Atretic Meningocele: Etiopathogenesis, Frequency, Anomaly Associations and Imaging Findings

Case Series

Austin J Radiol. 2015;2(1): 1011.

Atretic Meningocele: Etiopathogenesis, Frequency, Anomaly Associations and Imaging Findings

Suheil Artul1,2*, William Nseir2,3 Faozi Artoul4, Bishara Bisharat2,3and George Habib3

1Department of Radiology, Nazareth Hospital, Israel

2Faculty Medicine in the Galilee, Bar-Ilan University, Israel

3Department of Medicine, Nazareth Hospital, Israel

4Department of Medicine, Meir Hospital, Israel

*Corresponding author: Suheil Artul, Department of Radiology, Nazareth Hospital, EMMS, Bar Ilan university, faculty of medicine, Israel

Received: January 22, 2015; Accepted: February 22, 2015; Published: February 24, 2015


Atretic meningocele is a rare subtype of encefalocele. It represents a small, skin-covered, sub scalp lesion that contains meanings, neural and glial rests.

Encephalocele in general is a very rare congenital malformation of the central nervous system. It is the result of failure of the surface ectoderm to separate from the neuroectoderm. This leads to a bony defect which allows herniation of the meanings or brain tissue and spinal fluids.

Atretic meningocele is usually located in the midline of the parietal or occipital region.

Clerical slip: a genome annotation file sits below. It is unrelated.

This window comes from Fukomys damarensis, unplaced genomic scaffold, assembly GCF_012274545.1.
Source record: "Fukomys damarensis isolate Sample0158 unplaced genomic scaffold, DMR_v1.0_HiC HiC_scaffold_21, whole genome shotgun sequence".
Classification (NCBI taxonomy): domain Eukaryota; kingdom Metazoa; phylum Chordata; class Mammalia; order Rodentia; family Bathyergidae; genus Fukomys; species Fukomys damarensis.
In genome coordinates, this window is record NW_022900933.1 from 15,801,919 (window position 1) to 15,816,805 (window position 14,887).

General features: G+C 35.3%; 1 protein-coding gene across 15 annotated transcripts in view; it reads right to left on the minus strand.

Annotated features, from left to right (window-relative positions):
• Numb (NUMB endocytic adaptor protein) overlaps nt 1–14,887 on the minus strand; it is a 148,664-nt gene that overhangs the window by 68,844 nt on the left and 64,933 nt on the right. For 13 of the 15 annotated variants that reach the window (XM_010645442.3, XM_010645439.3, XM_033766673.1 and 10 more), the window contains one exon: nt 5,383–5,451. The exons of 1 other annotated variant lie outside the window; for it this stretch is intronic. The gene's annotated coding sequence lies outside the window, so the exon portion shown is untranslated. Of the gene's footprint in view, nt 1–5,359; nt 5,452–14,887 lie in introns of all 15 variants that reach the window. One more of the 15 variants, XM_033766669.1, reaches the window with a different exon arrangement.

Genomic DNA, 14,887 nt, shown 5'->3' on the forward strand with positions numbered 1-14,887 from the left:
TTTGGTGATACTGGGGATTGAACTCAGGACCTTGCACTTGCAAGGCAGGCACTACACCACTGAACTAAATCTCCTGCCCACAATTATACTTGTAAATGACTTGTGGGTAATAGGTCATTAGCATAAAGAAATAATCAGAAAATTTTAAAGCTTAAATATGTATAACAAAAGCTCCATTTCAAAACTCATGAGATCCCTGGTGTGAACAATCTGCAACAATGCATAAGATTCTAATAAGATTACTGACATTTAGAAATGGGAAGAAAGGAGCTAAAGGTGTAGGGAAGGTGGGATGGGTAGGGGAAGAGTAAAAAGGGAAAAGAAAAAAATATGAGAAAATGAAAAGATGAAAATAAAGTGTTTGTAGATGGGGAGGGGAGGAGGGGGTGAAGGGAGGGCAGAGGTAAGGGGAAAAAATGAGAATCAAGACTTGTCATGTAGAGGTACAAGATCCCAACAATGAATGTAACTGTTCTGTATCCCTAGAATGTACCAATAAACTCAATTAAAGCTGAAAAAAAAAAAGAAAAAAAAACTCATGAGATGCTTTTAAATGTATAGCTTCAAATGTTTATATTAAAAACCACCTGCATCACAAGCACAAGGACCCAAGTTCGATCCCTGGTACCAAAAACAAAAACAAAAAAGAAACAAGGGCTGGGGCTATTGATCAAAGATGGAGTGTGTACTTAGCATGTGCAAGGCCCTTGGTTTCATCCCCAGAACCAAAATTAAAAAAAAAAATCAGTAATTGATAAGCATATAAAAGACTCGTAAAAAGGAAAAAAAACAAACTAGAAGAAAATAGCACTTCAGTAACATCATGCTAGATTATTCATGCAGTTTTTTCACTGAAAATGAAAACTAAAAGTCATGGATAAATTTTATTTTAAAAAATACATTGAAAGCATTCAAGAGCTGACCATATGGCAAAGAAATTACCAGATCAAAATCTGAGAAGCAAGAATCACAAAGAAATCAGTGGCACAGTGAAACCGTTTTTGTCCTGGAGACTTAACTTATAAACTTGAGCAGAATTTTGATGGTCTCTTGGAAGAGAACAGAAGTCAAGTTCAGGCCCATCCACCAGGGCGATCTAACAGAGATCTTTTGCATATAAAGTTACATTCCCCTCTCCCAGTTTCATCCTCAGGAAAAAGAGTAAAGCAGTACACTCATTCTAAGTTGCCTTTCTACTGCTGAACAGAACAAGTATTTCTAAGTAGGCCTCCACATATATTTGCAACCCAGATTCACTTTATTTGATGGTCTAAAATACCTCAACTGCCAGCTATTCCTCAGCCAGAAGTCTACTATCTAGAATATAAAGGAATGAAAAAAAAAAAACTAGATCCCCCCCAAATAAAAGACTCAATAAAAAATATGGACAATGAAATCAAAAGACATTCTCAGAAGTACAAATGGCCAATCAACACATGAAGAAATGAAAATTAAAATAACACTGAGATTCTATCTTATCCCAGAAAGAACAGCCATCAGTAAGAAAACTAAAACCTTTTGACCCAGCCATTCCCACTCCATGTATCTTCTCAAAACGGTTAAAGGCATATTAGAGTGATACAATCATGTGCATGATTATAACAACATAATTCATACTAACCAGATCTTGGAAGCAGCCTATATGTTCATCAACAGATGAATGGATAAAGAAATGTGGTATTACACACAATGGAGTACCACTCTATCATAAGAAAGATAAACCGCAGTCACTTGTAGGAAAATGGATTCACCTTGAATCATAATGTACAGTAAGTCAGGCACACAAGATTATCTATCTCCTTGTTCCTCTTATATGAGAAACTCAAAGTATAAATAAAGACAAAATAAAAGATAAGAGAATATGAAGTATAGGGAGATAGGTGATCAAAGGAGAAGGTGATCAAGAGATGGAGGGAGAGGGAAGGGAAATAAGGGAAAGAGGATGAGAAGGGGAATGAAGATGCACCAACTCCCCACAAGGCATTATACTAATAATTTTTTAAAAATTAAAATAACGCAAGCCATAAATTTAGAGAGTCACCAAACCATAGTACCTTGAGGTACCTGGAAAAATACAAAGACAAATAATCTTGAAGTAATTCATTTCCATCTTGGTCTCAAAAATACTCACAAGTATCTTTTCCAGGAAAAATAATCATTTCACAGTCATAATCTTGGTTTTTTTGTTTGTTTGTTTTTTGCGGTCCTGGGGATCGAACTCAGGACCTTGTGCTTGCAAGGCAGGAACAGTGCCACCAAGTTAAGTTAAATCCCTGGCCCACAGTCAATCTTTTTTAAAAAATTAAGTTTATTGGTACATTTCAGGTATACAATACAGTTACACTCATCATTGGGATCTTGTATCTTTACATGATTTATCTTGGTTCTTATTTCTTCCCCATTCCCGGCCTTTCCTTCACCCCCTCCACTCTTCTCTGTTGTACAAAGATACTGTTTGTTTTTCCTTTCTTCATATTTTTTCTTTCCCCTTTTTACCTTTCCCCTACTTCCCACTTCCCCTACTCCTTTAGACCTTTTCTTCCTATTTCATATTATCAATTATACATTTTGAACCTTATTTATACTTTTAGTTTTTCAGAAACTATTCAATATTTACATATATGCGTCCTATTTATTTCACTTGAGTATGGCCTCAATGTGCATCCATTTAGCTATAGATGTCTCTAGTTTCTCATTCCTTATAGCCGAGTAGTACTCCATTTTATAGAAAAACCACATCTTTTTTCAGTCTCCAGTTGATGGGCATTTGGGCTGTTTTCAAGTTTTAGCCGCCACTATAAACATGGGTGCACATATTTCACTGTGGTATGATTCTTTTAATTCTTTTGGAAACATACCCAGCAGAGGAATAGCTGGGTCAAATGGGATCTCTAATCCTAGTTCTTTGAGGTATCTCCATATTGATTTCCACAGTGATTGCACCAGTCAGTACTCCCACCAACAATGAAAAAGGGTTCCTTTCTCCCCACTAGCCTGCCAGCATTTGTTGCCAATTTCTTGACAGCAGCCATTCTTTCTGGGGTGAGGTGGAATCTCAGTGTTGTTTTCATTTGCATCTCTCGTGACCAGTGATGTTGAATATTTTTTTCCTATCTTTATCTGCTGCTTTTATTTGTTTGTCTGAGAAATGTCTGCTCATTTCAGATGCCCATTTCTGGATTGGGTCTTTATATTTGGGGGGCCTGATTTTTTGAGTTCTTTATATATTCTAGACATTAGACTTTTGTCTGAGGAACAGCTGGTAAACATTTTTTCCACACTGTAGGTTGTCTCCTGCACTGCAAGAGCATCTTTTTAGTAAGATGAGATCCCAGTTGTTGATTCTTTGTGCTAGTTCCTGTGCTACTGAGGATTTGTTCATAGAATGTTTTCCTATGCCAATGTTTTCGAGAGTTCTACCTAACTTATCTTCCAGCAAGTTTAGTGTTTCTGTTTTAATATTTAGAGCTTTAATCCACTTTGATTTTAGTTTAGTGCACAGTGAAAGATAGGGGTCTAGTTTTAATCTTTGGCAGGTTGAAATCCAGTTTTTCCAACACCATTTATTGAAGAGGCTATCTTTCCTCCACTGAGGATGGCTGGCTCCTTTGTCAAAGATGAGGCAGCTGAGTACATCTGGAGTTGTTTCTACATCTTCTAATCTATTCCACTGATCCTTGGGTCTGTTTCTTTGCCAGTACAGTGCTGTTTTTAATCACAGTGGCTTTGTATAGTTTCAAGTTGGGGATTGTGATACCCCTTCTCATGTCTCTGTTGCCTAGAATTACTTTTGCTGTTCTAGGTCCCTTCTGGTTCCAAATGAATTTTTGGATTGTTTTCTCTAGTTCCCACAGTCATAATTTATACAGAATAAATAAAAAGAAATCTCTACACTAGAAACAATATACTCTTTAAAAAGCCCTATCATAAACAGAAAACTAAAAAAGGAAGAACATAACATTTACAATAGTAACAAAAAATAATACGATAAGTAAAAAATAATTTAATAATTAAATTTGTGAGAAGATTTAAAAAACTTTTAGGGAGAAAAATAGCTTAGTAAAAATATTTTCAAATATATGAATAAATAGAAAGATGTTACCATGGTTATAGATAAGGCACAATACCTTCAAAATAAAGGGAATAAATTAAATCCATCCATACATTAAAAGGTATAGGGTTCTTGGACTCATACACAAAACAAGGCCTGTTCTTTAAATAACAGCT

In this paper we will try to deal with the etiopathogenesis, frequency, associated anomalies and with imaging findings.

Keywords: Atretic meningocele; Etiopathogenesis; Frequency; Anomaly associations and imaging findings


In 1964, McLaurin reported seven children with a diagnosis of parietal meningocele, among a series of 13 children with parietal cephaloceles. Since that time, a number of investigators had reported small, skin-covered midline sub scalp masses or cysts variably described as atretic cephaloceles, atypical meningoceles, rudimentary meningoceles, meningeal heterotopias, or meningocele manque. These rare lesions generally occur within a few centimeters of the lambda, which in adults is the occipital rounded angle that corresponds to the point of meeting of the sagittal suture with the lamboide suture (Figure 1). In fetal life it corresponds to the posterior fontanel. These lesions contain meninges and neural rests, with approximately half of the reported cases are parietal in location.